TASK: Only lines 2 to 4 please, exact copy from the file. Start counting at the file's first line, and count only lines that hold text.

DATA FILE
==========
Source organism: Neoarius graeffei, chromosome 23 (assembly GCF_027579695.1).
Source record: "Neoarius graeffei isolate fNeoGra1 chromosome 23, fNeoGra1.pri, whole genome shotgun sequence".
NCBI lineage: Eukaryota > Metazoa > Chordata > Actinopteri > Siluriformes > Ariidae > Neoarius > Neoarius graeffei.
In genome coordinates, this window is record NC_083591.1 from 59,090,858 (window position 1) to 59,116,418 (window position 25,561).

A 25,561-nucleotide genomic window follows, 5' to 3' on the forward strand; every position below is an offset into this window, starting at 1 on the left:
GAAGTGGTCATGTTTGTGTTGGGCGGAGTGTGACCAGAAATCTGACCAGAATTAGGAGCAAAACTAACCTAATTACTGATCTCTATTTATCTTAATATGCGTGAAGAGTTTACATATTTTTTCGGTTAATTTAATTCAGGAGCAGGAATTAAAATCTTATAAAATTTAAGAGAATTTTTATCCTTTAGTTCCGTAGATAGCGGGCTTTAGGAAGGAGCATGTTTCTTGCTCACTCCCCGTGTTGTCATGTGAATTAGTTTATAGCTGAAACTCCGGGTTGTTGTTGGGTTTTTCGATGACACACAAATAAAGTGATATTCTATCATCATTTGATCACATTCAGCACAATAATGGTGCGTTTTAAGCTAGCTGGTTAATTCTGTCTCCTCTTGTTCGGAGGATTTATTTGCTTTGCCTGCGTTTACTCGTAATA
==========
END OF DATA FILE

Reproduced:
Source record: "Neoarius graeffei isolate fNeoGra1 chromosome 23, fNeoGra1.pri, whole genome shotgun sequence".
NCBI lineage: Eukaryota > Metazoa > Chordata > Actinopteri > Siluriformes > Ariidae > Neoarius > Neoarius graeffei.
In genome coordinates, this window is record NC_083591.1 from 59,090,858 (window position 1) to 59,116,418 (window position 25,561).